Chapter 13 bankruptcy is often misunderstood, because people think they will lose their entire paycheck or that they have to payback all of their creditors. In fact, chapter 13 is a flexible affordable debt repayment plan that has the added benefit of being overseen by the federal bankruptcy court. One of the main reasons for filing a chapter 13 is to either save your house from foreclosure or to protect valuable property. You can also use chapter 13 if you do not qualify for chapter 7.Chapter 13 Phoenix
Chapter 13 is centered around the chapter 13 plan of reorganization (“the plan”). The plan defines how long you will be in chapter 13 and how much your will pay each month. A chapter 13 plan can run up to five years. In a chapter 13 plan, you do not have to repay your creditors in full and your plan payment is based upon your income and expenses.
The contents of the chapter 13 plan are defined by the chapter 13 means test. The means test is used to determine your disposable monthly income (“DMI”). The means test starts with your gross income averaged over the last six months. Then you deduct living expenses. Living expenses are based on IRS guideline ranges. You are also allowed to take deductions from your gross income based on mandatory income deductions like income tax, social security, Medicare, child support or alimony payments, and other mandatory deductions. Yu can also take deductions for payments on secured debts, payments on arrearages for secured debts, back taxes, and the costs of administering the plan. Once all of these deductions are made, you come out with a number at the end. This number is your DMI. The DMI number is the amount that you pay each month in the chapter 13. As you can see, the chapter 13 plan payment is only arrived at after making all of these deductions.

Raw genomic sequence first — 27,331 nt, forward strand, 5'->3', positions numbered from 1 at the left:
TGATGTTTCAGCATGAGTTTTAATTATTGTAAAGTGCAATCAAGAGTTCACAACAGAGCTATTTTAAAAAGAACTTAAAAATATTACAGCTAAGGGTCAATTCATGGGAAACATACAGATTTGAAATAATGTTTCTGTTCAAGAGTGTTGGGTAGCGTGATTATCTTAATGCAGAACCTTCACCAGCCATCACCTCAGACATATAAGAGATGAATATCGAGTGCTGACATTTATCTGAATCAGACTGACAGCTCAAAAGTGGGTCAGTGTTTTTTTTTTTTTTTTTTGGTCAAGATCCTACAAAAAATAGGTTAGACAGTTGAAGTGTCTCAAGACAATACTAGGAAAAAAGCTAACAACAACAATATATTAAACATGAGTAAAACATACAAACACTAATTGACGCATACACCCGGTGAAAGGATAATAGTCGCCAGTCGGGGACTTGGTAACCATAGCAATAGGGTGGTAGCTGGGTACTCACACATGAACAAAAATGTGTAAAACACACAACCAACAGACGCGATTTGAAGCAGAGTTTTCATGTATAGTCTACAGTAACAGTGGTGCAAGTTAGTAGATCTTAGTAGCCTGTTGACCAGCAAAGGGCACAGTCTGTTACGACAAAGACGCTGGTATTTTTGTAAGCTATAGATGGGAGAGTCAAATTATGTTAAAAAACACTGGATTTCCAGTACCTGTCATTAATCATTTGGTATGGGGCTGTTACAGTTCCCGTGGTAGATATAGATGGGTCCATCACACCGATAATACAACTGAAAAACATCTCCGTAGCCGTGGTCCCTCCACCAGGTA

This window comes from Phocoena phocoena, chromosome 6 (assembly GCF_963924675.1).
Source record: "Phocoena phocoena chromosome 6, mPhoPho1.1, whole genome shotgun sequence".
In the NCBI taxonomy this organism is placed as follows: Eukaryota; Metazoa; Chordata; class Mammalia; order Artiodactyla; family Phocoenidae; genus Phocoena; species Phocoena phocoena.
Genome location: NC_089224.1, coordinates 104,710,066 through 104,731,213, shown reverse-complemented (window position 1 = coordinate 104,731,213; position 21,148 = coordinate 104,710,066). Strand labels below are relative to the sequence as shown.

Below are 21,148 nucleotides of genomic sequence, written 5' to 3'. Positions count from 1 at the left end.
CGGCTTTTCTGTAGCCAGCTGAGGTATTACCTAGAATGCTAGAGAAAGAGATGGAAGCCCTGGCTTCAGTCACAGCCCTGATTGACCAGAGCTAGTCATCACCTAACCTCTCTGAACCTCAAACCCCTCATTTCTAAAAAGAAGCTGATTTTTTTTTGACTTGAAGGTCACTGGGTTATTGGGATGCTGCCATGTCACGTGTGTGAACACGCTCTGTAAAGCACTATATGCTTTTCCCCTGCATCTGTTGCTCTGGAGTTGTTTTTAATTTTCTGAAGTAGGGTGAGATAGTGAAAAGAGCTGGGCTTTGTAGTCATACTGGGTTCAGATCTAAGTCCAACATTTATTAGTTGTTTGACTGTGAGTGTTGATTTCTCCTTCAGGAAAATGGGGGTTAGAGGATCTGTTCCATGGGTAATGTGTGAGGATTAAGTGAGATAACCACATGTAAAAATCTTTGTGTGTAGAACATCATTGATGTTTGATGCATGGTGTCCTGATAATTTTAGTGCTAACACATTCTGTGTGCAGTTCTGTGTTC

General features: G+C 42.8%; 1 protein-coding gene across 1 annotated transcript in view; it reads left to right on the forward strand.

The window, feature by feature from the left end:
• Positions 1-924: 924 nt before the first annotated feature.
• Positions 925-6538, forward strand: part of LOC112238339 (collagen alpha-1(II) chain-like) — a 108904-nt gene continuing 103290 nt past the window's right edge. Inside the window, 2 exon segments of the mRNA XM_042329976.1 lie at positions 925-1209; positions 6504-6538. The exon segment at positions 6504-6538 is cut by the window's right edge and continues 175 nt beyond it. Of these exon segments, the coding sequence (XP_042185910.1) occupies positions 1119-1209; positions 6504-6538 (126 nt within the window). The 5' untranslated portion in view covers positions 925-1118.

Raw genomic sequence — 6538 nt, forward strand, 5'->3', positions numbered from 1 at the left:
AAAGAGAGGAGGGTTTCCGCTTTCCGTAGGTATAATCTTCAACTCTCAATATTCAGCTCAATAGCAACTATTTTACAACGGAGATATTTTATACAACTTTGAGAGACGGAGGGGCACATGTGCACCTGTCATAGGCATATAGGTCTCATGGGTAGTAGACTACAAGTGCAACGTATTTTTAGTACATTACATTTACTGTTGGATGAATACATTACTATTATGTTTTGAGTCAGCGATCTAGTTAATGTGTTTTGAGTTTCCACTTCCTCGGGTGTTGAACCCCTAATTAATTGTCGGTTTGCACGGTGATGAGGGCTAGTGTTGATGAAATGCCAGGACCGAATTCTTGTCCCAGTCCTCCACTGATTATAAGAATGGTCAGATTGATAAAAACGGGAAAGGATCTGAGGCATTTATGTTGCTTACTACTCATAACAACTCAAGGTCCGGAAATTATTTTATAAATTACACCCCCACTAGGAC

Chapter 13 is often used to stop a home foreclosure. This is because chapter 13 allows you to make up your missed payments over the life of your plan. If you have gone through a drop in income or an interruption in income, then you can use chapter 13 to get current on your mortgage. Similarly, if you have a piece of property that could be taken and sold in a chapter 7, you can file chapter 13 to protect that property and still get a bankruptcy discharge.
Chapter 13 can also be used to take of back taxes that cannot be discharged in chapter 7. If you have back taxes, it can be very difficult to get caught up, because of your other bills. In chapter 13, you can pay the back taxes ahead of other unsecured creditors. This means that your other unsecured creditors – like credit cards and medical bills – must take whatever is left over after the taxes are paid. This can significantly reduce the time it takes to pay your back taxes while taking of your other debts as well.
Chapter 13 is a powerful option for people who want to save a house from foreclosure, pay back taxes, protect valuable property, or who cannot file chapter 7. Because chapter 13 involves a repayment plan, and is therefore more involved than chapter 7, you should consult an experienced bankruptcy lawyer who can help you file chapter 13 and complete a successful chapter 13 plan.